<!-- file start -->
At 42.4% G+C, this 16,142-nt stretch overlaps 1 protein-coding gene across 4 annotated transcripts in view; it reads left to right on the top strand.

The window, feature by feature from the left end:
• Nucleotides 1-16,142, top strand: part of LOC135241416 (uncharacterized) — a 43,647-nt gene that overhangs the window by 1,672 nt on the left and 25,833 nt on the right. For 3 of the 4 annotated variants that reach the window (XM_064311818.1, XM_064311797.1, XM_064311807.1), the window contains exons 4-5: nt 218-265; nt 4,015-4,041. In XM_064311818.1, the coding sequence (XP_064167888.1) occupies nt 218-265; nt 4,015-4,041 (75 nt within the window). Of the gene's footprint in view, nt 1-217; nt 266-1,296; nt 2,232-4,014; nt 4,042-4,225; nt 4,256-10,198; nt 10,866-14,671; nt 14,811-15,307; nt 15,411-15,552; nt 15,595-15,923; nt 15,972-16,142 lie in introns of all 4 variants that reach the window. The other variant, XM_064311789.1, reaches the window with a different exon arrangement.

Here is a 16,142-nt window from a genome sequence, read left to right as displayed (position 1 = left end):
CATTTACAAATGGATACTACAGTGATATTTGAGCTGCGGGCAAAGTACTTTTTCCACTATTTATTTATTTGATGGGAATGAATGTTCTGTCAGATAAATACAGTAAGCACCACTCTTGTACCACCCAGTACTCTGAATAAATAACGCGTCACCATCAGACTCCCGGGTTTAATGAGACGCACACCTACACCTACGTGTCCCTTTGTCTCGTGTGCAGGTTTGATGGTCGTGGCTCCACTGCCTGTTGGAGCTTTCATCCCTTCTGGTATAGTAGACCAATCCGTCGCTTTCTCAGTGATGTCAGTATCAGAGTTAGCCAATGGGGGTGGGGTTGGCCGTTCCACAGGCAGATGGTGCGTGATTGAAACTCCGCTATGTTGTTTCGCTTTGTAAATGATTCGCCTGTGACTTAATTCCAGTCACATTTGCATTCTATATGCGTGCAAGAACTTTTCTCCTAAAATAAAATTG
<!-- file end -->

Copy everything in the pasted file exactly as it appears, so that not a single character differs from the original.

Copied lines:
At 42.4% G+C, this 16,142-nt stretch overlaps 1 protein-coding gene across 4 annotated transcripts in view; it reads left to right on the top strand.

The window, feature by feature from the left end:
• Nucleotides 1-16,142, top strand: part of LOC135241416 (uncharacterized) — a 43,647-nt gene that overhangs the window by 1,672 nt on the left and 25,833 nt on the right. For 3 of the 4 annotated variants that reach the window (XM_064311818.1, XM_064311797.1, XM_064311807.1), the window contains exons 4-5: nt 218-265; nt 4,015-4,041. In XM_064311818.1, the coding sequence (XP_064167888.1) occupies nt 218-265; nt 4,015-4,041 (75 nt within the window). Of the gene's footprint in view, nt 1-217; nt 266-1,296; nt 2,232-4,014; nt 4,042-4,225; nt 4,256-10,198; nt 10,866-14,671; nt 14,811-15,307; nt 15,411-15,552; nt 15,595-15,923; nt 15,972-16,142 lie in introns of all 4 variants that reach the window. The other variant, XM_064311789.1, reaches the window with a different exon arrangement.

Here is a 16,142-nt window from a genome sequence, read left to right as displayed (position 1 = left end):
CATTTACAAATGGATACTACAGTGATATTTGAGCTGCGGGCAAAGTACTTTTTCCACTATTTATTTATTTGATGGGAATGAATGTTCTGTCAGATAAATACAGTAAGCACCACTCTTGTACCACCCAGTACTCTGAATAAATAACGCGTCACCATCAGACTCCCGGGTTTAATGAGACGCACACCTACACCTACGTGTCCCTTTGTCTCGTGTGCAGGTTTGATGGTCGTGGCTCCACTGCCTGTTGGAGCTTTCATCCCTTCTGGTATAGTAGACCAATCCGTCGCTTTCTCAGTGATGTCAGTATCAGAGTTAGCCAATGGGGGTGGGGTTGGCCGTTCCACAGGCAGATGGTGCGTGATTGAAACTCCGCTATGTTGTTTCGCTTTGTAAATGATTCGCCTGTGACTTAATTCCAGTCACATTTGCATTCTATATGCGTGCAAGAACTTTTCTCCTAAAATAAAATTG